Tendon troubles

Injuries to a horse’s tendons are invariably very serious, warns Kim Dyson.

Tendon troubles
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In my line of work, I’m often exposed to sick or injured horses – and the words I dread to hear are: “My horse is lame.” Tendon damage can affect any horse and invariably means an end to its ‘career’. Basically, a tendon looks like a pipe with spaghetti in it. When trauma occurs, the spaghetti strands are damaged, causing all sorts of problems. Traditionally, tendon damage repair involves an initial period of rest – to limit inflammation – followed by a legging- up programme. This aims to harden the scar tissue and ‘line it up’.

Imagine the tube (tendon sheath) filled with spaghetti. Now scramble a few strands so that they no longer lie ‘neatly’ as they should. This is what an injury does. Legging-up helps to get the strands to lie linearly again. Unfortunately, it’s becoming more and more obvious that this is no longer the best form of treatment. Instead, treatments that make use of stem cells derived from bone marrow (BMSC), adipose tissue (AdMSC) and umbilical cord blood (UCB) are now recommended.

Recent research suggests that when grafted to a damaged tendon, BMSC, AdMSC and UBC will improve the tendon’s structural integrity. This form of treatment will not cut down on recovery time, but does significantly improve the quality of recovery. Unfortunately, however, nothing can replace the effectiveness of the original healthy tendon tissue. The regenerated tissue (the ‘patch’) will always be inferior. This form of treatment is available in South Africa, but still requires a degree of fine-tuning, in my opinion. It is also extremely expensive.

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An alternative treatment
Another way to treat a tendon injury is the ‘RICE’ system – rest, ice, compress and eliminate. And remember that the way in which you do this within the first 72 hours will greatly affect the outcome. First, place a support bandage on each of the other legs as they will now be taking more strain. Next, remove the inner cardboard from a roll of toilet paper and stuff it with ice. Flatten the roll and place it on the ergot behind the fetlock. Then pad the leg with cotton wool, wet with cool water and bandage it carefully. Your horse is now stable and you can find buckets, Epsom salts, lavender oil, more ice and water.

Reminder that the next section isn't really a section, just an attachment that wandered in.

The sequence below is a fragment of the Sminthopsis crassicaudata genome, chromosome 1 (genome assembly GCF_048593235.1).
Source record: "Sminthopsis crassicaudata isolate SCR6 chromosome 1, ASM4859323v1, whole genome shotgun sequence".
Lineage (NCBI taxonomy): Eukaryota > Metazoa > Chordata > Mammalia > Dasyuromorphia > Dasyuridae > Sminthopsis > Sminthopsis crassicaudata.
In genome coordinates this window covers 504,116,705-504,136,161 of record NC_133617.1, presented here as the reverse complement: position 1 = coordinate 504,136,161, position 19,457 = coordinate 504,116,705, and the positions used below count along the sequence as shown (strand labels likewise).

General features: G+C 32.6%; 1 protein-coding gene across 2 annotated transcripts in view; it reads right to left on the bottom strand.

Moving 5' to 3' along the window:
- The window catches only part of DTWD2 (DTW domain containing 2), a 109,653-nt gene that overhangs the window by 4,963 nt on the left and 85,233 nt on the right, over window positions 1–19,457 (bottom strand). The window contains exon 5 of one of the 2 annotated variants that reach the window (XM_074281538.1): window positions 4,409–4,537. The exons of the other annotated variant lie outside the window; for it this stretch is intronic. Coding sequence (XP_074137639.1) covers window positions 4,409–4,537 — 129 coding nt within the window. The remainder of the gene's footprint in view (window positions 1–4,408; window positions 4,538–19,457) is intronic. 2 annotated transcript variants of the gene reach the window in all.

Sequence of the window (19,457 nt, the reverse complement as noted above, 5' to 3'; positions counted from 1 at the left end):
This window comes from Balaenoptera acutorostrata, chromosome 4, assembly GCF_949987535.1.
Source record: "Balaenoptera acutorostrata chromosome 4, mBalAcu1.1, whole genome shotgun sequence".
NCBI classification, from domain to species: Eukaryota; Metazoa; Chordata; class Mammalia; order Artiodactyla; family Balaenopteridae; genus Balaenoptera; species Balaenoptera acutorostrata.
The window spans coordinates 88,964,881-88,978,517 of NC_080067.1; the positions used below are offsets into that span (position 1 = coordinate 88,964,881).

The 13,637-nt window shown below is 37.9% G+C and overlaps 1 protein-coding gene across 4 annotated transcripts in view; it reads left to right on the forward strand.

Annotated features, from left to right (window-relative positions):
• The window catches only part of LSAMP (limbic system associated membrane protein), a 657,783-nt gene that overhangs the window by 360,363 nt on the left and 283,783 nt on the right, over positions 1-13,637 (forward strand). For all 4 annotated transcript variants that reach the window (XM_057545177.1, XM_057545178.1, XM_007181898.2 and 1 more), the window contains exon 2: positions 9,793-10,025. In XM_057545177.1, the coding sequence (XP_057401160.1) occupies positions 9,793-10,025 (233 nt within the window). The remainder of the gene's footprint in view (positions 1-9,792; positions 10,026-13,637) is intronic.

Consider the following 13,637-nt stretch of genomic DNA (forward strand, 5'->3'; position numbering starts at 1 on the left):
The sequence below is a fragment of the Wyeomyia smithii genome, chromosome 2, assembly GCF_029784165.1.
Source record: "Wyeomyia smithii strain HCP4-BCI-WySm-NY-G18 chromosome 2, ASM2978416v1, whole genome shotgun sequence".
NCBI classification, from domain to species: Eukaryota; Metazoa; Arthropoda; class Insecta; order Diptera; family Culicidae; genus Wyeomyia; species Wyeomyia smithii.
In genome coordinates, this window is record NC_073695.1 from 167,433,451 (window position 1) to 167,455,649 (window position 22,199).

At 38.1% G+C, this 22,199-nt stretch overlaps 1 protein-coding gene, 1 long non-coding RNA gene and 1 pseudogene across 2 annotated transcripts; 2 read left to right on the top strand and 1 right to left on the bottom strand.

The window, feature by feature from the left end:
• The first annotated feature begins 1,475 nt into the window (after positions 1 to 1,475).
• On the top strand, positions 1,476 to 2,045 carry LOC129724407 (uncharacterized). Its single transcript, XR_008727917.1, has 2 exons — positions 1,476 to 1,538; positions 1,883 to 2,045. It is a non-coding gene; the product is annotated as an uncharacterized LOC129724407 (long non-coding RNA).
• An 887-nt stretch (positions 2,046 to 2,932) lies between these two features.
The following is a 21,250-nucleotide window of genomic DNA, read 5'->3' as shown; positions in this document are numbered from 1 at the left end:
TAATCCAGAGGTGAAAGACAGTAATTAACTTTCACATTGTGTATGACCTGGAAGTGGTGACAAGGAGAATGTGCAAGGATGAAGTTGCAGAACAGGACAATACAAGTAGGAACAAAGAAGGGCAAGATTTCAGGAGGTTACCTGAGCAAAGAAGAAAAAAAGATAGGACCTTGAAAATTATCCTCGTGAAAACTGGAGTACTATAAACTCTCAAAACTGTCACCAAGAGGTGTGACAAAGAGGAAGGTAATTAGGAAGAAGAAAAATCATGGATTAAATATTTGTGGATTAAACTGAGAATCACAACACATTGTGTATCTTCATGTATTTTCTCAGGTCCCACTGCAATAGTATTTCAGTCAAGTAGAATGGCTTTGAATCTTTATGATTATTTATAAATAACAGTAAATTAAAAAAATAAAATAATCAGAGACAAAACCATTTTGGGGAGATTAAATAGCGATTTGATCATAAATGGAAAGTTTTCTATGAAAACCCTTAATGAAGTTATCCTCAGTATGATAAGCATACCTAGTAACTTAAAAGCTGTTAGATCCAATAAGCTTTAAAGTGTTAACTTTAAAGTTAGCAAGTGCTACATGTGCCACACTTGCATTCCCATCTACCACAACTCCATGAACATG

Hot and cold
Put cold water, ice and lavender oil in one bucket. Pour warm water, Epsom salts and lavender oil into the other bucket. Now place the leg in each bucket alternately, starting with the warm water and ending with the cold. It is unnecessary to remove the bandages during the treatment. Keep the leg in each bucket for 20 minutes and repeat six times. Now remove the bandage and re-cover with a dry bandage.

Hose down the tendon with cold water for 20 minutes three times a day for five days. Give anti-inflammatories and limit movement for the first week. Keep bandaged for two weeks, and change the bandage every six to eight hours. Depending on the severity of the injury, rest your horse for three to 12 months. When bringing it back into work, do so under a vet’s supervision.

Contact Kim Dyson on 082 888 6511 or at
[email protected]. Please state ‘Horse therapy’ in the subject line of your email.